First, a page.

The blue oval pill with the imprint L368 , and has been identified as Naproxen Sodium 220 mg. It is supplied by Goldline Laboratories, Inc.. Naproxen is used in the treatment of back pain; ankylosing spondylitis; bursitis; neck pain; tendonitis and belongs to the drug class Nonsteroidal anti-inflammatory drugs. Risk cannot be ruled out during pregnancy. Naproxen 220 mg is not a controlled substance under the Controlled Substances Act (CSA).
Highlights for Blue Pill L368
Prescription naproxen oral tablet is available as both a generic and brand-name drug. Brand name: Anaprox, Naprelan, and Naprosyn. There are two types of prescription naproxen: regular naproxen and naproxen sodium. Regular naproxen comes as an oral immediate-release tablet, an oral delayed-release tablet, and an oral suspension. Naproxen sodium comes as an oral immediate-release tablet and an oral extended-release tablet. Naproxen is also available in over-the-counter forms.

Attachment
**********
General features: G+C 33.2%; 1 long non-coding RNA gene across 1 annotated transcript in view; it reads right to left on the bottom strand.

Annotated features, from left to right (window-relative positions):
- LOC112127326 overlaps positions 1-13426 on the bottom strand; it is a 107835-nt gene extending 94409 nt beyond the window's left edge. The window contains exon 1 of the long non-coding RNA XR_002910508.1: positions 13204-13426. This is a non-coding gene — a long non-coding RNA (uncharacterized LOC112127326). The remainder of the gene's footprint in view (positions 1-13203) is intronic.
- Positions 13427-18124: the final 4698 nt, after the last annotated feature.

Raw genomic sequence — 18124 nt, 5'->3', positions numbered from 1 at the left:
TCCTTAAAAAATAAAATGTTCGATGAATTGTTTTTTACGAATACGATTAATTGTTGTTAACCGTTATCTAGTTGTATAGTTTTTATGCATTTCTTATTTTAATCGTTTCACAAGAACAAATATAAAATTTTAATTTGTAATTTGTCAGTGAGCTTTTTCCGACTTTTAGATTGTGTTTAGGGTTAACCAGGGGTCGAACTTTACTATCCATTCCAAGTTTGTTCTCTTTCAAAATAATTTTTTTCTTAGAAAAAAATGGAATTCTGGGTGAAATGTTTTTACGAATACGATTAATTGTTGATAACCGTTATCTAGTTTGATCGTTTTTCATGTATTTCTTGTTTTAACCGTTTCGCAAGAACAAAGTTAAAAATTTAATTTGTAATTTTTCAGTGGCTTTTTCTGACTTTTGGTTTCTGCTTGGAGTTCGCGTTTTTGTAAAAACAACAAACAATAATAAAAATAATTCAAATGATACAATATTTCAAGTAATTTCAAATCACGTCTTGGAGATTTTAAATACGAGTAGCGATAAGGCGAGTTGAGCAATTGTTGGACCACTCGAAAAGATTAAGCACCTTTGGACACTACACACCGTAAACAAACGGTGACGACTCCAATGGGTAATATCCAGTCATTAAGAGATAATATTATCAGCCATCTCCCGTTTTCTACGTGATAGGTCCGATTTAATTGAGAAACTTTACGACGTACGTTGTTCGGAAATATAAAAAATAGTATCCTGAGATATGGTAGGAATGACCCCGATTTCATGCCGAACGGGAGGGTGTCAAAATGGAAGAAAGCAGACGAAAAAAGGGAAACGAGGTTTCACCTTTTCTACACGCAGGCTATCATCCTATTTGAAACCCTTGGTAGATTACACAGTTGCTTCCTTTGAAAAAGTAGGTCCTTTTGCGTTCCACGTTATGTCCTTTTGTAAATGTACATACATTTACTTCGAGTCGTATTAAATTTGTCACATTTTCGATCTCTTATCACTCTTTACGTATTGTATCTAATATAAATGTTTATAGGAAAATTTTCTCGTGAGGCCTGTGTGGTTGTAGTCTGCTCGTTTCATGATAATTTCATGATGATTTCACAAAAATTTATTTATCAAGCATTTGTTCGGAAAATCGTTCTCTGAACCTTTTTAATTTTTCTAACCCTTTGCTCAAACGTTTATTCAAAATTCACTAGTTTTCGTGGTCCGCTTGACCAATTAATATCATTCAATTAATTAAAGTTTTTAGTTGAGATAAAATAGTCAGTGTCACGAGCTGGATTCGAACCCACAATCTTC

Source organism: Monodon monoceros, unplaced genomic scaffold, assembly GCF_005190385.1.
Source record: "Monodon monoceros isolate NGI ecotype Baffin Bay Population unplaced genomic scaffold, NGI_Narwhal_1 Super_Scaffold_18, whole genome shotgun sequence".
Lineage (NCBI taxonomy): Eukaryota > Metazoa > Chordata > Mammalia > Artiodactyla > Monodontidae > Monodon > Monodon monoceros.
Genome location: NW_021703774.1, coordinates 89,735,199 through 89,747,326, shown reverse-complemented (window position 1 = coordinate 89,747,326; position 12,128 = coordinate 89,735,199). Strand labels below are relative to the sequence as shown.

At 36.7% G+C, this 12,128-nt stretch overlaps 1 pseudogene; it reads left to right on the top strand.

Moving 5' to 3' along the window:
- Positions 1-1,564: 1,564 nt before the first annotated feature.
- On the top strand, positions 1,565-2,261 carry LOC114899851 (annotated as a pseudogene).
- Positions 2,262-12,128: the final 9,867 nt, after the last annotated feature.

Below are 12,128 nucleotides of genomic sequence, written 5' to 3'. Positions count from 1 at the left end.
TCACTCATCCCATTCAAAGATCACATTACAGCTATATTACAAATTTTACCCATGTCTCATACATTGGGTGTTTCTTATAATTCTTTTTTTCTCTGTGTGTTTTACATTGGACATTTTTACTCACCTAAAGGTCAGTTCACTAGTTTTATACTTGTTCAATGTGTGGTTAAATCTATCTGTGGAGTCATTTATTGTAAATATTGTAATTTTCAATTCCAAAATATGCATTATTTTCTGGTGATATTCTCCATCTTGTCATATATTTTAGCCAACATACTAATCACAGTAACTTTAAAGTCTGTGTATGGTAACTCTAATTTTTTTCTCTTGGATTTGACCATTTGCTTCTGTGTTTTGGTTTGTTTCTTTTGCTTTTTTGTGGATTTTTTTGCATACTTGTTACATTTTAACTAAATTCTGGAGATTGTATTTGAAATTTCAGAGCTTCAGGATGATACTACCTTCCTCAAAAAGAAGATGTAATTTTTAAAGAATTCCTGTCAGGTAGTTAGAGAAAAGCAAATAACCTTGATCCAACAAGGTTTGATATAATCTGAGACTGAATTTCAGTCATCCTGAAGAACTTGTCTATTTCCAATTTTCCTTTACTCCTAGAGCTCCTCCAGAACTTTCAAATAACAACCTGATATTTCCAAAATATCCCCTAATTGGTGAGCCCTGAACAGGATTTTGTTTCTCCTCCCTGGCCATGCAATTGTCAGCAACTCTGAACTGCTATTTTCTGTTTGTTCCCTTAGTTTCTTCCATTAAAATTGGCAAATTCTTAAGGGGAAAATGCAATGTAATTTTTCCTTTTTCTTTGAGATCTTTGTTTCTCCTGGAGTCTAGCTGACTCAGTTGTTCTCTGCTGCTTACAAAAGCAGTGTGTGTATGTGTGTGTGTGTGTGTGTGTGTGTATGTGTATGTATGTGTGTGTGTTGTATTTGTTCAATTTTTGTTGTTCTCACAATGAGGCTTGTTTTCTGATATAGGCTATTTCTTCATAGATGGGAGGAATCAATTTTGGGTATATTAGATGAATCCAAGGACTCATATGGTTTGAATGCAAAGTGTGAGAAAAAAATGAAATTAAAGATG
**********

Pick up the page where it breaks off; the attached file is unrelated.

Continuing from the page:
All forms of prescription naproxen oral tablets help reduce swelling and pain. They’re used to treat many conditions, including arthritis, menstrual pain, muscle and joint inflammation, and gout.
What is naproxen?
There are two types of prescription naproxen: regular naproxen and naproxen sodium. Regular naproxen comes as an oral immediate-release tablet, an oral delayed-release tablet, and an oral suspension. Naproxen sodium comes as an oral immediate-release tablet and an oral extended-release tablet.
Naproxen is also available in over-the-counter forms. This article only addresses prescription forms of naproxen.
Prescription naproxen oral tablets are available as the brand-name drugs Anaprox, Naprelan, and Naprosyn. They’re also available as generic drugs. Generic drugs usually cost less than the brand-name version. In some cases, they may not be available in all strengths or forms as the brand-name drug.